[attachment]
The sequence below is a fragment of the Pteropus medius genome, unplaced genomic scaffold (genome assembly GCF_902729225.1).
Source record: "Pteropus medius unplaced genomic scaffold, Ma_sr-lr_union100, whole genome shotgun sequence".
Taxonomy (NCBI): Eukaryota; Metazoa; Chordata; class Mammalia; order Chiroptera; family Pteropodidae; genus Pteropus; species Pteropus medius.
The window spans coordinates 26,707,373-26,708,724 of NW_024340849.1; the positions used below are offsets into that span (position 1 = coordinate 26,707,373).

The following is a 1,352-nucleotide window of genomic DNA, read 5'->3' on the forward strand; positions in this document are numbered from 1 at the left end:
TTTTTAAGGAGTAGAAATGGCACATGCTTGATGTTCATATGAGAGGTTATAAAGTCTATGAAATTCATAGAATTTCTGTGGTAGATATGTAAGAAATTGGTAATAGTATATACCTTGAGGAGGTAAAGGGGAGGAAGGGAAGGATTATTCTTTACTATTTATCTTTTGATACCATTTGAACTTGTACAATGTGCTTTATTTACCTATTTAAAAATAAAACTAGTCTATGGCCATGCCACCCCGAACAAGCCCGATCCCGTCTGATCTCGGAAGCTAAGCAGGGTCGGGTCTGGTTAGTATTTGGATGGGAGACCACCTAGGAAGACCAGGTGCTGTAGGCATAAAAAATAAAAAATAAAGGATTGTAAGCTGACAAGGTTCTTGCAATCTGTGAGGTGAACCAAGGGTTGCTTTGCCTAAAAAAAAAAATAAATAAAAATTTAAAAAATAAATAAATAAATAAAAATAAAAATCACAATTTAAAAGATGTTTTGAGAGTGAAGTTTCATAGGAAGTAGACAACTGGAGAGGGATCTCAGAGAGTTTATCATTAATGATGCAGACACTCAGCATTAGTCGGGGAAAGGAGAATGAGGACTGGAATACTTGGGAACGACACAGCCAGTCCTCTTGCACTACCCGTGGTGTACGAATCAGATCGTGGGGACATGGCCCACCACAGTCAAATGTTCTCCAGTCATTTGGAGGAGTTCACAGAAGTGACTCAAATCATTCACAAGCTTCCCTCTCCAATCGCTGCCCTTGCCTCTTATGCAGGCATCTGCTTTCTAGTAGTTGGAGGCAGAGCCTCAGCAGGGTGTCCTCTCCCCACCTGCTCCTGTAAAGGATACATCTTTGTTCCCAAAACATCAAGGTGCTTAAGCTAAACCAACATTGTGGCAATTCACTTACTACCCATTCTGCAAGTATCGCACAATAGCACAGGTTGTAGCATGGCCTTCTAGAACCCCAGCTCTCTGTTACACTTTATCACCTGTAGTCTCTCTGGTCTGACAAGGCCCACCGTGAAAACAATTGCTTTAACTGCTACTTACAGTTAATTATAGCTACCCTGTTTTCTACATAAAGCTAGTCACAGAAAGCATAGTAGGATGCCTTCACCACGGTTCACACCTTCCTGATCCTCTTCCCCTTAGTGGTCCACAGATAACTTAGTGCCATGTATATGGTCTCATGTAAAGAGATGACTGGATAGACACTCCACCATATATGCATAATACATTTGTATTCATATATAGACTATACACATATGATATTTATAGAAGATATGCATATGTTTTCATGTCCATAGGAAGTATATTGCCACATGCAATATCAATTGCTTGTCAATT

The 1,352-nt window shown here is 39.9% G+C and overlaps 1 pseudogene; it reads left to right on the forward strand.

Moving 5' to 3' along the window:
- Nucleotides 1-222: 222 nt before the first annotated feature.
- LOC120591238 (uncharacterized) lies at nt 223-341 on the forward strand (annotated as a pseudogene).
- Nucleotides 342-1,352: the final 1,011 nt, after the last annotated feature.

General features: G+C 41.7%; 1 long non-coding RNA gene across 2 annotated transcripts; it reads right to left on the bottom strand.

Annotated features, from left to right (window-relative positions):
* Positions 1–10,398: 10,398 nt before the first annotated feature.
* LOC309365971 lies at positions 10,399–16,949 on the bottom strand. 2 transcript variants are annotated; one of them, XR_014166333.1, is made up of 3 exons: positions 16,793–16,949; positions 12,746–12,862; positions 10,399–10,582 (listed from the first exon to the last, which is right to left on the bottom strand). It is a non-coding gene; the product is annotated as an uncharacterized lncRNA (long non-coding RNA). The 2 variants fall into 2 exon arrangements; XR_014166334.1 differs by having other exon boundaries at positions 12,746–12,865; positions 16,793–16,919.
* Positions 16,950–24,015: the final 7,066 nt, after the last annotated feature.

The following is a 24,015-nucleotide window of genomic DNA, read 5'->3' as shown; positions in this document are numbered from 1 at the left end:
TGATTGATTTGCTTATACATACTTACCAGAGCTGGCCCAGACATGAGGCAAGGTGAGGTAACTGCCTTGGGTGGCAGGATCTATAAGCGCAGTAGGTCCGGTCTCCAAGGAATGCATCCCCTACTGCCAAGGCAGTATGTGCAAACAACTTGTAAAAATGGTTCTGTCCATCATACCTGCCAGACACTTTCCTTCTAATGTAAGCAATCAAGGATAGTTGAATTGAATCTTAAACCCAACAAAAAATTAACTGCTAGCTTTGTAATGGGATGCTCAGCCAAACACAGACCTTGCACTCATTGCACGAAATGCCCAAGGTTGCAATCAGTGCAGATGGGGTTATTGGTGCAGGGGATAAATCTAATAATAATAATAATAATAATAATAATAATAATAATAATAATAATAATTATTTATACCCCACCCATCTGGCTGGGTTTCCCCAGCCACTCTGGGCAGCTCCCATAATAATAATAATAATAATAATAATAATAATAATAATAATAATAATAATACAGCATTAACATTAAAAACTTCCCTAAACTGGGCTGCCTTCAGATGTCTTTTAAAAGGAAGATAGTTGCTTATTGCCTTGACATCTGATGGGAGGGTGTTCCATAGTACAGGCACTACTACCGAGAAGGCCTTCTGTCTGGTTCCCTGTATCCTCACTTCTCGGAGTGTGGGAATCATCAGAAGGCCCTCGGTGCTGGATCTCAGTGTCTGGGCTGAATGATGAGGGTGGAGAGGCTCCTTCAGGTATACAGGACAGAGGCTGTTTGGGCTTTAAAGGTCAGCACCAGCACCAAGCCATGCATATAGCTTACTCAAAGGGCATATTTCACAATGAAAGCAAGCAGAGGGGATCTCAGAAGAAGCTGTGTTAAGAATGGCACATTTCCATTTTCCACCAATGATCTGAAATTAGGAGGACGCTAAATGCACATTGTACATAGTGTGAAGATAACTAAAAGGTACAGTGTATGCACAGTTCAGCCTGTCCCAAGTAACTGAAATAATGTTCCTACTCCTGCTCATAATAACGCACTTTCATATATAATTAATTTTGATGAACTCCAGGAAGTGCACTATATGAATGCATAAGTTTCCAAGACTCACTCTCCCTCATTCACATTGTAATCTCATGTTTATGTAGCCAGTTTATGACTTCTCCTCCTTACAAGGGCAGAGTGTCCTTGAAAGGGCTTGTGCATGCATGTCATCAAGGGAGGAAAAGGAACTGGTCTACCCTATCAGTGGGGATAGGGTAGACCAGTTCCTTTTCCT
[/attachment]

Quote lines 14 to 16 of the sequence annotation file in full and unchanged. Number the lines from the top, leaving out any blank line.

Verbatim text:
* Positions 1–10,398: 10,398 nt before the first annotated feature.
* LOC309365971 lies at positions 10,399–16,949 on the bottom strand. 2 transcript variants are annotated; one of them, XR_014166333.1, is made up of 3 exons: positions 16,793–16,949; positions 12,746–12,862; positions 10,399–10,582 (listed from the first exon to the last, which is right to left on the bottom strand). It is a non-coding gene; the product is annotated as an uncharacterized lncRNA (long non-coding RNA). The 2 variants fall into 2 exon arrangements; XR_014166334.1 differs by having other exon boundaries at positions 12,746–12,865; positions 16,793–16,919.
* Positions 16,950–24,015: the final 7,066 nt, after the last annotated feature.